# Thread: Slight mistake with Integral, I can't see why though.

1. ## Slight mistake with Integral, I can't see why though.

I am having a small problem with this question,
$\int\frac{1}{2}(e^x-e^{-x})dx$
My workings are:
Breaking it down into two terms gives:
$\int(e^{x})dx=\frac{1}{1}e^{1x}+c=e^{x}+c$ and $\int(-e^{-x})dx=\frac{1}{-1}e^{-1x}+c=-e^{-x}+c$
Combining it all together then gives:
$\int\frac{1}{2}(e^x-e^{-x})dx=\frac{1}{2}(e^{x}-e^{-x})+c$
My mistake is inside the brackets, I am getting $-e^{-x}$ when the solution gives $+e^{-x}$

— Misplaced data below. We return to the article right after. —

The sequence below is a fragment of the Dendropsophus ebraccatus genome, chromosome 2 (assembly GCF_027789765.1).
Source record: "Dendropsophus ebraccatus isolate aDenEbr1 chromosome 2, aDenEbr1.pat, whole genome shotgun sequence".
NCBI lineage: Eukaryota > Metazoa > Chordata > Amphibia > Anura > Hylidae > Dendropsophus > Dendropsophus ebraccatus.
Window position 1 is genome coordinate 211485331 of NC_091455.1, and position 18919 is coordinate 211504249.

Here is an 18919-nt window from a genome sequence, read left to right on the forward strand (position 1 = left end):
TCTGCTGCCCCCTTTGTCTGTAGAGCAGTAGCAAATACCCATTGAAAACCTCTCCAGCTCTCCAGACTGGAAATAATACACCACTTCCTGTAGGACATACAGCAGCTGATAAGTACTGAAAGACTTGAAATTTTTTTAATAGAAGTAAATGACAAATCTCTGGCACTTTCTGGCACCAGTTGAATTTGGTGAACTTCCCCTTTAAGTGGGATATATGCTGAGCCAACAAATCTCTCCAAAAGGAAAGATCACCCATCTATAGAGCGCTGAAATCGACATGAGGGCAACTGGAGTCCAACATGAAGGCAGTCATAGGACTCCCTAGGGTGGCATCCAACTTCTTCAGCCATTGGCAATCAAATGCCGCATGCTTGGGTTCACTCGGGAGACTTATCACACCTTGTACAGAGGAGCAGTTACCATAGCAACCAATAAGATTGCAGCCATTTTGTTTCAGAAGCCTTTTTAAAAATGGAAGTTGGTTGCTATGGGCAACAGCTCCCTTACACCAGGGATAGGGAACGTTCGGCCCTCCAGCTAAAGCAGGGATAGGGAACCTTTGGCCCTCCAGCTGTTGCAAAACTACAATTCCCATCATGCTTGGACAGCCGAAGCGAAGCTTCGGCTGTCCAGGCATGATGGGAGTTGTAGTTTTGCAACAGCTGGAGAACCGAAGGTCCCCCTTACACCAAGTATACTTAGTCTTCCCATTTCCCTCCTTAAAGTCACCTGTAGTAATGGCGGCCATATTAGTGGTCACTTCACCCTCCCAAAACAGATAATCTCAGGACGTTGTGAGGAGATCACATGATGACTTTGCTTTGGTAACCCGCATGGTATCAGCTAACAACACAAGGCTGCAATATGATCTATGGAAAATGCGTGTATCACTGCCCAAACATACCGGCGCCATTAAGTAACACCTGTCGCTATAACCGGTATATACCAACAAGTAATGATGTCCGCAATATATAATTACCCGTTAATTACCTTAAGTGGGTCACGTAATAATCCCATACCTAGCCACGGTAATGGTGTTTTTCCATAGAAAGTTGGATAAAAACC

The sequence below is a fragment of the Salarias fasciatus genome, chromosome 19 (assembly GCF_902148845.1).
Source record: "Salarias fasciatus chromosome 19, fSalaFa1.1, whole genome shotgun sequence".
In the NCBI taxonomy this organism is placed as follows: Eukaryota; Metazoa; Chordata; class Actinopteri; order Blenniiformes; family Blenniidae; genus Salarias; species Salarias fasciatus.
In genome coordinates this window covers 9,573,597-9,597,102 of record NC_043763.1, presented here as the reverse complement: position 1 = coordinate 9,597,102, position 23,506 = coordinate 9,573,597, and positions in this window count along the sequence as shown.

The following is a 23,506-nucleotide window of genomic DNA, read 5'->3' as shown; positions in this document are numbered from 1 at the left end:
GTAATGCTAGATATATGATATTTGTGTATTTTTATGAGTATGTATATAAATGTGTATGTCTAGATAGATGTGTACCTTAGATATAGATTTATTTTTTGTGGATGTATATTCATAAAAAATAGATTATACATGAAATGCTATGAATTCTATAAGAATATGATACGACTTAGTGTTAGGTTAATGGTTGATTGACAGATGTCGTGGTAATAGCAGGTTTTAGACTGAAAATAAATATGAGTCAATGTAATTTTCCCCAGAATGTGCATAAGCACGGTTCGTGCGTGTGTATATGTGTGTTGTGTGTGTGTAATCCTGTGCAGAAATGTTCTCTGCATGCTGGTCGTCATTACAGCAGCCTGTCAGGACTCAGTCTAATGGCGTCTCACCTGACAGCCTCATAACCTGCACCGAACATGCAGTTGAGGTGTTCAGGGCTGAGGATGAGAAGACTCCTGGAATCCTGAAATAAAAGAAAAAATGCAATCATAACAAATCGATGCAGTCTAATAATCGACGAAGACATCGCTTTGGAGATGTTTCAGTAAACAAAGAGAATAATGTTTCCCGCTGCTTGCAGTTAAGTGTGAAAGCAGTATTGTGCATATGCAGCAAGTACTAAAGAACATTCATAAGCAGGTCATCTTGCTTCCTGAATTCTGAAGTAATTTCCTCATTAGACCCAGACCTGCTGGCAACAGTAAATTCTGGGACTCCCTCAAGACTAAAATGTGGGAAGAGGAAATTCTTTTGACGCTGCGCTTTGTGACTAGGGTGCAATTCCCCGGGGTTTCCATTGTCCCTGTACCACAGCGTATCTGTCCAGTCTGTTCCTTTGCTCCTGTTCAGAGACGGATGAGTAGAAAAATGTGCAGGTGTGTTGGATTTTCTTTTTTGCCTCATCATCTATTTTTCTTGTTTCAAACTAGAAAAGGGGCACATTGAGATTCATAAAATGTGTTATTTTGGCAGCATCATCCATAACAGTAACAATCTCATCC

Can anybody see where I am going wrong?
Many thanks.

2. Originally Posted by Hydralisk
I am having a small problem with this question,
$\int(-e^{-x})dx=\frac{1}{-1}e^{-1x}+c=-e^{-x}+c$
Here is the mistake.

When you integrate $-e^{-x}$, you get $\frac{-1}{-1}e^{-x}+c$ Can you see why?

3. I'm really sorry but I can't see why, I don't understand why the numerator is negative.

4. I think I've got it, it's because the $e$ is negative, ie $-e=-1e$
So $\frac{1}{-1}(-1e)=\frac{-1}{-1 }e$
Is this correct?

5. Originally Posted by Hydralisk
I think I've got it, it's because the $e$ is negative, ie $-e=-1e$
So $\frac{1}{-1}(-1e)=\frac{-1}{-1 }e$
Is this correct?
Yes, and obviously this gives $+e^{-x}$

You had integrated $e^{-x}$ in the initial post, whereas you were trying to integrate $-e^{-x}$

6. That's clear now, thank you!